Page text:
Extreme Egg Prices

Egg Prices

Egg-flation: The Rising Cost of Eggs

It’s no secret that inflation is a global problem across many industries following the pandemic, but to many consumers’ surprise, the average cost of a dozen eggs in the U.S. is $4.25 – more than double the cost from a year ago! According to the U.S. Department of Agriculture, prices rose 59% in December 2022. That’s the highest year-over-year price jump for food products. Learn about what’s to blame and what some folks are considering to solve the problem right in their own backyard.

Why are Eggs So Expensive?!

The startling jump – and what’s keeping prices high – stems from the spread of avian flu. Also known as bird flu, this virus outbreak has led to more than 40 million culled hens in the U.S. (and more than 57 million animals total) as an attempt to keep the virus from spreading. This means the availability of chickens and turkeys that were raised to produce eggs and/or meat decreased. When supply decreases but demand doesn’t, the price naturally goes up. Experts believe this outbreak will continue for months to come because more wild birds are affected this time. As they migrate, so does the virus. In other words: we should get used to this higher price tag.

The History of Bird Flu

Highly pathogenic avian influenza (HPAI) has impacted farm flocks across 47 states since February 2022 in what has become the deadliest U.S. bird flu outbreak in history. The last major outbreak occurred in 2014-15 with another 50 million dead birds. The difference this time is that the outbreak outlived the summer and surged again in the fall (thanks in part to those migratory wild birds we mentioned earlier).

This bird flu originated in 1878 as “fowl plague” in Italy, bringing high mortality rates with it. This spread around Europe for several decades but the first outbreak in the U.S. wasn’t until 1924-1925, when it left a significant loss on the live bird markets in New York City. The 2009 H1N1 pandemic known as swine flu actually contained a unique combination of influenza A from swine, avian and human genes.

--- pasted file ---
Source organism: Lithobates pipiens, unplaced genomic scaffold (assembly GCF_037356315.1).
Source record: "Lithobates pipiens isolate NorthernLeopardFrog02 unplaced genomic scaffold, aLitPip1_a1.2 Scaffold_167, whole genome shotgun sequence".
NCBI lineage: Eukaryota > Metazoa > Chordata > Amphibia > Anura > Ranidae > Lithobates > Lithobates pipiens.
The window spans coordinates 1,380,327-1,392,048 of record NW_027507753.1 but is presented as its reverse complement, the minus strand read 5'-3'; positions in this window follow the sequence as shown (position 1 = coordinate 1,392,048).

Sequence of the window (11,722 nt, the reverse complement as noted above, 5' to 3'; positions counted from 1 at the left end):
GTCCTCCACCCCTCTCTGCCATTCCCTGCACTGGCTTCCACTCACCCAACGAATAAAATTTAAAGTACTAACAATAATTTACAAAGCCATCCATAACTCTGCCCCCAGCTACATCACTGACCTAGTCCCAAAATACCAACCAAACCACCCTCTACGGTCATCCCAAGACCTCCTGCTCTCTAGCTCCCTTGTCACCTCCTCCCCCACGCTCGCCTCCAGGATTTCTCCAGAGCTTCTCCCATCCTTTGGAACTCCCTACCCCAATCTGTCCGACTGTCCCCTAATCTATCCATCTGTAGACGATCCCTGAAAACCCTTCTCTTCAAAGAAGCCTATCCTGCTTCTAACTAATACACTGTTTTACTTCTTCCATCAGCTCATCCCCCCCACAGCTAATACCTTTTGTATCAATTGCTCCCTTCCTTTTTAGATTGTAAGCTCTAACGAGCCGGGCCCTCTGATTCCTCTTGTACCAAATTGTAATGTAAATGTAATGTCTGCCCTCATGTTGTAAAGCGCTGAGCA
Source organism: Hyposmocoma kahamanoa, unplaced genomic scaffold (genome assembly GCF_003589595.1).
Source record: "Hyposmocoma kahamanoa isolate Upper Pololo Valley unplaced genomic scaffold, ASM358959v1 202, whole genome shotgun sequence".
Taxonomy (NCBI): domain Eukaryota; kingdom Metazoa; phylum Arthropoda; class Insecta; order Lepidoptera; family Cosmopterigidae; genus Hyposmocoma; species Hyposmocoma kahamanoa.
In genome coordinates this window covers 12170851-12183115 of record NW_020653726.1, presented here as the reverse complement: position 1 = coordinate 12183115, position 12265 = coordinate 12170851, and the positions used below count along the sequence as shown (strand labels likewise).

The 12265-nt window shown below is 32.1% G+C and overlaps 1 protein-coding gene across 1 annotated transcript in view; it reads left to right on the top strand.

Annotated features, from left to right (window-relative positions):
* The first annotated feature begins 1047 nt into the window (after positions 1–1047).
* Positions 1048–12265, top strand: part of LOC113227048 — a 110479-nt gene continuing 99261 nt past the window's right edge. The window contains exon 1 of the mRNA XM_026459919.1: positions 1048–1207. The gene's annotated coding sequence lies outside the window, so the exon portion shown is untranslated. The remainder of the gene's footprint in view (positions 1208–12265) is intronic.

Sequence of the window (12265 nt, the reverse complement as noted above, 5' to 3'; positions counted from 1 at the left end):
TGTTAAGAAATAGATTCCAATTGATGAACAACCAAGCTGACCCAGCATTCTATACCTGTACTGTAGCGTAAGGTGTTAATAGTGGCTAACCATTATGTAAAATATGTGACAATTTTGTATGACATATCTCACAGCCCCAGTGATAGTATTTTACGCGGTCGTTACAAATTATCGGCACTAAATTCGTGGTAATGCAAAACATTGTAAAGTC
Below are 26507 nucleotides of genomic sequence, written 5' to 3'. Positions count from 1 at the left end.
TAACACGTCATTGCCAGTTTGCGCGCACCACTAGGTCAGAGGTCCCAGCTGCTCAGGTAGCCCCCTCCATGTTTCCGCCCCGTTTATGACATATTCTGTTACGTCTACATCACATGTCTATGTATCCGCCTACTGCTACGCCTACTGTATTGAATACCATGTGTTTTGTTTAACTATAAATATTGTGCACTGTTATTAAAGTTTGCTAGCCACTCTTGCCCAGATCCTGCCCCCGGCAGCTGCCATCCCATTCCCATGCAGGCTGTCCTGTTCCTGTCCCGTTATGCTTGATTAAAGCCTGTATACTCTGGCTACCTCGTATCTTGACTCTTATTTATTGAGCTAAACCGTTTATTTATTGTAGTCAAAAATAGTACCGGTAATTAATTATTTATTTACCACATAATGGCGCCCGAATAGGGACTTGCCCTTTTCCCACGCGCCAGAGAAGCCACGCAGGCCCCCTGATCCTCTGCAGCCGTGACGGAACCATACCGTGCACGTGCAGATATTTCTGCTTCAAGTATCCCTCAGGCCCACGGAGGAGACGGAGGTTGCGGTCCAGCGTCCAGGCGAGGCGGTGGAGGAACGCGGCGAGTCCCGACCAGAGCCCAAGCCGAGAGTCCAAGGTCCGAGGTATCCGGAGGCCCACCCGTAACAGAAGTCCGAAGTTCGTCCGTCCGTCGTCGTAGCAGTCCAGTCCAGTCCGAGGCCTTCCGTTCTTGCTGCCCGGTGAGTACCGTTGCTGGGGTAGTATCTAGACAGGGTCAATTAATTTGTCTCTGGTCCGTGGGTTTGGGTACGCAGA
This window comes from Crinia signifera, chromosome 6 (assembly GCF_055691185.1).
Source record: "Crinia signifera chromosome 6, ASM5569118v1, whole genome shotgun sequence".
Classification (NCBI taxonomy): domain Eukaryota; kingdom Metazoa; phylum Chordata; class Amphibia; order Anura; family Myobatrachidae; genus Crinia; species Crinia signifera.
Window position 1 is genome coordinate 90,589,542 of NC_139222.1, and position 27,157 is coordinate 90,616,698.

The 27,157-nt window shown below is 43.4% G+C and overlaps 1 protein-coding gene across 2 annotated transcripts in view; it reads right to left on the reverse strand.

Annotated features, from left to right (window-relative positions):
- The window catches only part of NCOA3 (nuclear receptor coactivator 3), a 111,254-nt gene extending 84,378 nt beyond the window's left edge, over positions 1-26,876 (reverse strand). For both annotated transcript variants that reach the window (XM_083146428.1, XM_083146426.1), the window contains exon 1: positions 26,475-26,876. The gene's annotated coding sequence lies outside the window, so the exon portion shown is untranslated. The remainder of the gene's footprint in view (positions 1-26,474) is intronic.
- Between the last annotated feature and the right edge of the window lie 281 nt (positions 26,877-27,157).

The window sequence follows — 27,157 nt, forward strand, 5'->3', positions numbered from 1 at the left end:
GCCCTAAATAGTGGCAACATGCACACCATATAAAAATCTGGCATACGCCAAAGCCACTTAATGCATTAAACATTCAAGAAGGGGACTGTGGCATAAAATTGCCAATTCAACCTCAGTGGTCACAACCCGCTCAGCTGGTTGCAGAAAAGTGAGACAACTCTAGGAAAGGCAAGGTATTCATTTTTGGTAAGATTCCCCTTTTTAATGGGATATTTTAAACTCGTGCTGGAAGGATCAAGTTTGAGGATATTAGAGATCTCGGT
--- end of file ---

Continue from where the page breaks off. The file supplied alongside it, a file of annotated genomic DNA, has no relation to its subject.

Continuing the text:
Chicken Coop

Are Backyard Chickens the Solution?

With poultry suppliers in a bird-flu bind, some people are considering raising backyard chickens. While it sounds like a straightforward way to solve the supply chain problems, there are many considerations that go into raising chickens. Especially for folks who have never done so before.

Pros and Cons of Raising Chickens

As with any investment, there are pros and cons to the backyard chicken endeavor. Have you considered both sides of this coin?


  • a steady supply of eggs
  • fresher eggs vs. store-bought
  • chickens assist with gardening by eliminating insect pests
  • chicken poop can be composted and used in the garden
  • entertainment in your own yard
  • potential for secondary income stream with extra eggs


  • takes about 5 months for a hen to lay it's first egg 
  • egg production slows after first two years of life
  • an extensive time commitment
  • start-up costs for building a coop and fencing outdoor space
  • year-round manure, but not year-round eggs
  • the strong odor of chicken poop
  • livestock feed is an ongoing expense

Getting a Coop Started

Before you do anything, check with your local ordinances to be sure it’s legal to keep chickens in your yard. They may have a limit on how many you can have at one time. And speaking of time, make sure you understand the responsibility involved in raising these animals – it is a time commitment that people don’t always fully understand because the animals are outside the home.

Backyard Coop Equipment Needs

Once you know how many animals you can have in the yard, assess the yard space where you plan to keep them. Chickens need both a coop (or house) and outdoor space. Room to run around helps them avoid boredom and bullying behaviors like pecking at each other. Plan to allocate about 10 square feet of outdoor space per chicken. So for six chickens, that’s a 6’ x 10’ space. Find a strong, small-mesh fence and bury it at least six inches underground for security.

A coop also needs to be sturdy enough to protect the flock from predators and the elements. Also make sure it gives the animals enough ventilation to regulate their temperatures during the heat of the summer. Include at least one nesting box for every three hens and a roost for them to sleep on. 

Beyond equipment, there’s lots of research to look into regarding age and breed of chickens, feeding strategies, bedding, and more. Spend the time educating yourself before you dive into raising chickens – for your own sake and theirs.

PBS Animal Health is Your Top Pick for Poultry Products

Whether you’re already raising chickens, or your backyard chicken plan is just starting to hatch, PBS Animal Health has many of the products you – and your chickens – need. Check out our poultry category page to help you get started or to keep you going. You’ll find feeders, heat lamps, supplements, disinfectants and so much more.

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